The MTA bought about 100 Boyle Heights homes and razed them to make way for storage areas and subway sites. While the subway went to other parts of the city, the MTA never was able to find money for the hyped Eastside subway. The project was called off in 1998, after voters approved Proposition A, which prohibited spending local money on subway systems.

Light rail is the second most preferred choice after the subway in the Eastside, says Moretta, who is the pastor of Boyle Heights Resurrection Catholic Church. Though there are safety concerns, residents feel that electric trains would work well with the bus system. “The community has decided that they don’t want to be disrespected,” Moretta says. “We feel that it is all right to put a subway to Universal Studios and into the Valley but that somehow when it comes to the Eastside, to the worker and the backbone of labor, these people should be given more buses. We feel that is very prejudicial.”

The MTA owes the Eastside at least a light-rail system, say Councilman Nick Pacheco and Supervisor Gloria Molina, an MTA board member. When constructed, the trains would run through both of their districts.

Hopes for the subway are high in Mariachi Plaza, where a beautifully sculpted dome from Mexico was installed in a formerly rundown area of Boyle Heights. Home to the city’s mariachi community, the plaza would receive a boost with light rail. “I think that the light-rail project would help us all,” says Armando Salazar, the owner of Santa Cecilia’s Restaurant. “The trains are faster and can carry more people.”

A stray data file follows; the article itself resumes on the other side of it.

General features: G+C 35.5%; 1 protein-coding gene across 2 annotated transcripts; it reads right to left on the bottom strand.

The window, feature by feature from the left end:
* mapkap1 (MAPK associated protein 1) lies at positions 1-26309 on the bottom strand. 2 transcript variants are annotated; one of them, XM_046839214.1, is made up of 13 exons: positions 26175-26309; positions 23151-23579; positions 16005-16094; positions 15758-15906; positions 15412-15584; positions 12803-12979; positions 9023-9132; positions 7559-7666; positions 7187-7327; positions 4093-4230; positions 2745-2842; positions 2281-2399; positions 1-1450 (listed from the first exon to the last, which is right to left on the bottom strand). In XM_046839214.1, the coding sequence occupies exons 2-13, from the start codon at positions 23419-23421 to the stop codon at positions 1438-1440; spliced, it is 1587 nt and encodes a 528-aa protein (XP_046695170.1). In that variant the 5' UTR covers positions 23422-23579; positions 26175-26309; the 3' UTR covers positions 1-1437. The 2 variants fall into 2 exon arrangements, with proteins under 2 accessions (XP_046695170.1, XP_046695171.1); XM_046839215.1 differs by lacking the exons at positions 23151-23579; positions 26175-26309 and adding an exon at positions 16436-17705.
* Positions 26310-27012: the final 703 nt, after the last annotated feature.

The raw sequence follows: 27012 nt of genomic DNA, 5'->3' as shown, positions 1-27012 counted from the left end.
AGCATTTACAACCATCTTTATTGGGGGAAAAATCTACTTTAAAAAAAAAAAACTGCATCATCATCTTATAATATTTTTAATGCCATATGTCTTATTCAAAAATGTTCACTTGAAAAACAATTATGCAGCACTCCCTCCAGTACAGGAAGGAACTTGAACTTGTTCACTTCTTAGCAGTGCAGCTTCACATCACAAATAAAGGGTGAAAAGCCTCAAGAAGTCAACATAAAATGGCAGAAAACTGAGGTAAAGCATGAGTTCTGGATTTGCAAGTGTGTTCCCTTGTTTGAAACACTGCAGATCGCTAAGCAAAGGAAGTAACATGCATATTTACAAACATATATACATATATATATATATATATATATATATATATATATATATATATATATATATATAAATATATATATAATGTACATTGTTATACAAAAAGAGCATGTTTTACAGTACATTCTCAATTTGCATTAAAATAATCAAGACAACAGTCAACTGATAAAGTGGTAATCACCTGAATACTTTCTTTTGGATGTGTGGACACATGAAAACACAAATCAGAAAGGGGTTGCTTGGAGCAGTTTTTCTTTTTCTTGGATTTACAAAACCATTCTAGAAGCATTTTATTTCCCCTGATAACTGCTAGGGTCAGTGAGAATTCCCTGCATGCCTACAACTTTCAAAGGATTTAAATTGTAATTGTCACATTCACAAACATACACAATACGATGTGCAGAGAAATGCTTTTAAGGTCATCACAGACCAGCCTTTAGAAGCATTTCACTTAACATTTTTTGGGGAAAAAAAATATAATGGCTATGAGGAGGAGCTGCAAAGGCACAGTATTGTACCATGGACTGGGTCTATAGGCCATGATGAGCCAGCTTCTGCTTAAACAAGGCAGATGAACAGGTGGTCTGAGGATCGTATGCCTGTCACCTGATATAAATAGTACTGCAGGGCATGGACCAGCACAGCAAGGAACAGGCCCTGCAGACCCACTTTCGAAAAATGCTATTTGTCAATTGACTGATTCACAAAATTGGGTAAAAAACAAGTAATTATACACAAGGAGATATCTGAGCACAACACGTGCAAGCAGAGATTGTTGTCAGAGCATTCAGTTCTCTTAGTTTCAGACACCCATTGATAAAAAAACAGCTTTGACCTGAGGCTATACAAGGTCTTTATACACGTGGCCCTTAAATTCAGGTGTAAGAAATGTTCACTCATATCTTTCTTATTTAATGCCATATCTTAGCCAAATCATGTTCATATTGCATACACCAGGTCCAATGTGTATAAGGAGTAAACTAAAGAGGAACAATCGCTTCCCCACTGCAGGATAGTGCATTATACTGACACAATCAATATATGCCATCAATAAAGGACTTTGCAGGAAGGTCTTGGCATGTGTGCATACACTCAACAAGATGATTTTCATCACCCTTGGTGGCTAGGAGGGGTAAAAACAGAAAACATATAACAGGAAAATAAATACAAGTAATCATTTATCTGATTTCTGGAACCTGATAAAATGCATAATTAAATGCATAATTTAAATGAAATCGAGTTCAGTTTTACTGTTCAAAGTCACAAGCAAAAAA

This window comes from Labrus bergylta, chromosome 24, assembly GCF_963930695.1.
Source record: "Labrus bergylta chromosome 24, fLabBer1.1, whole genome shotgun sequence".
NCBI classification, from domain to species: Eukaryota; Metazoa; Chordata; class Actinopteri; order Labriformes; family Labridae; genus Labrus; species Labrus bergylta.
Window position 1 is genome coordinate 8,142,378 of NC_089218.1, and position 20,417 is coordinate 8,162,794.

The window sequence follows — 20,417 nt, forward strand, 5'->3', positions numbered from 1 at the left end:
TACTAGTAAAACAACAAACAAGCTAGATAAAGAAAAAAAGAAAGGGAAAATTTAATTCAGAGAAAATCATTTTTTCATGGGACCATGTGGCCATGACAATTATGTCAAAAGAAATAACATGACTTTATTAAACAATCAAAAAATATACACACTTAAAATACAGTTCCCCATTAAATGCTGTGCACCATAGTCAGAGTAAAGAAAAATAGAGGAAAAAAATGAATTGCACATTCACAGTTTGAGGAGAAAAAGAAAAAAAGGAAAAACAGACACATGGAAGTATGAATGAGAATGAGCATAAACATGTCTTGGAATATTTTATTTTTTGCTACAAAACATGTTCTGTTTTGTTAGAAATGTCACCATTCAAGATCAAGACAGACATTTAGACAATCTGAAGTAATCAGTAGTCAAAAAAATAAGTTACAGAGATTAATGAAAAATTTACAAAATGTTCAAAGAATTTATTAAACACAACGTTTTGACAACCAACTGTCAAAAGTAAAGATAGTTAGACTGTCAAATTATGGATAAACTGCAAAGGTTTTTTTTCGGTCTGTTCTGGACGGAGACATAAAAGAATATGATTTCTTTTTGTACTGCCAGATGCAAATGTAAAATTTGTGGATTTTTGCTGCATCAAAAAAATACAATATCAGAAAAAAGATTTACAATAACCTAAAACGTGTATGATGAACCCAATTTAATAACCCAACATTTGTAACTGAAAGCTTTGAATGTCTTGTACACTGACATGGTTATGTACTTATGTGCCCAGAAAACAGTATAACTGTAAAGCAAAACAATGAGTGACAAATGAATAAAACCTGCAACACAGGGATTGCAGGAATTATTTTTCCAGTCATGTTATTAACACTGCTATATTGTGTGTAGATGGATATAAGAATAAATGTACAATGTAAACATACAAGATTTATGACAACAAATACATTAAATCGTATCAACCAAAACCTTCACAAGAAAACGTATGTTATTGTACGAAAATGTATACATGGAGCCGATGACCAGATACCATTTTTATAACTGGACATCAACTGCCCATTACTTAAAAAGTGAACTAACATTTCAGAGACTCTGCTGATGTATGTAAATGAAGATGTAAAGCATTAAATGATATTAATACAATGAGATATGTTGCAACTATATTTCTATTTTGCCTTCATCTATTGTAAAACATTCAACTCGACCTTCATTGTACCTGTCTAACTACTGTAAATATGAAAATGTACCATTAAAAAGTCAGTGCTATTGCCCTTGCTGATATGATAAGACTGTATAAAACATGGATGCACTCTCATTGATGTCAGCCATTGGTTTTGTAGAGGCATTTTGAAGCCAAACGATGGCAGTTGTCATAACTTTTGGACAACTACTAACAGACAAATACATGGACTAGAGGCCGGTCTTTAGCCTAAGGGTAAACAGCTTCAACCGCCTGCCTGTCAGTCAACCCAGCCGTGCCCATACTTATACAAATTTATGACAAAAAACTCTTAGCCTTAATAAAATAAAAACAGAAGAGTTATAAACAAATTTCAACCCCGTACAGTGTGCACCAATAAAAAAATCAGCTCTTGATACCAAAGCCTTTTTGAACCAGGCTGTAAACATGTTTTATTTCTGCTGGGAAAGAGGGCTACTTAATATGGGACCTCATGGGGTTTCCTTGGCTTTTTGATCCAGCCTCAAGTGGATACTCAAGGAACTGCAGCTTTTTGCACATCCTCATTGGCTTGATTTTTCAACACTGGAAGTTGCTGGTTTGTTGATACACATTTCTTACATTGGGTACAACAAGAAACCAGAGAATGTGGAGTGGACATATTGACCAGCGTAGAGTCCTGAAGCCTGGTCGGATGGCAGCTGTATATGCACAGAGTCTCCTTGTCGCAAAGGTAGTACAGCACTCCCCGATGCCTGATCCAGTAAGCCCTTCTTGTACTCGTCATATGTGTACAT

Though he sides with the BRU in saying that more buses are needed, Councilman Pacheco also believes that the light-rail trains would be a plus for his district. He says that there is no reason not to have both. “They are not mutually exclusive,” Pacheco says.

The incident at the MTA board meeting was just the beginning of a yearlong campaign to rally community leaders to put pressure on the MTA to publicly admit that it is against the consent decree, BRU organizer Manuel Criollo says. Whether in churches or restaurants, activists and community leaders will be asked to take a stand. “A lot of people look at history and look at Alabama, Mississippi, but for us right now the central issue around civil rights lies here in Los Angeles around the multinational MTA board,” Criollo says. “Elected and community leaders, this is the line on the sand where you stand on civil rights.”

Related Content

Now Trending

  • L.A. Porn Production Shuts Down Over HIV Report

    The adult video industry's trade group today called for a moratorium on production after a performer might have tested positive for HIV. The Los Angeles-based Free Speech Coalition said in a statement that one of the facilities used by porn stars under the industry's voluntary, twice-a-month STD testing protocol "reported...
  • Woman Fatally Struck by Vehicle at Burning Man

    A woman was fatally struck by a vehicle at Burning Man today, organizers said. The Pershing County Sheriff’s Office in Nevada identified the deceased as 29-year-old Alicia Louise Cipicchio of Jackson, Wyoming. Burning Man spokesman Jim Graham said she fell under a bus or "large vehicle" that was carrying participants early today. See...
  • Venice Boardwalk Beat-Down Caught on Video

    A brutal beating next to the Venice boardwalk this week was captured on video (on the next page). Los Angeles Police Department detectives are asking for your help in tracking down not only the suspect, but the victim, who "we haven't been able to locate," Officer Nuria Venegas told us...
Los Angeles Concert Tickets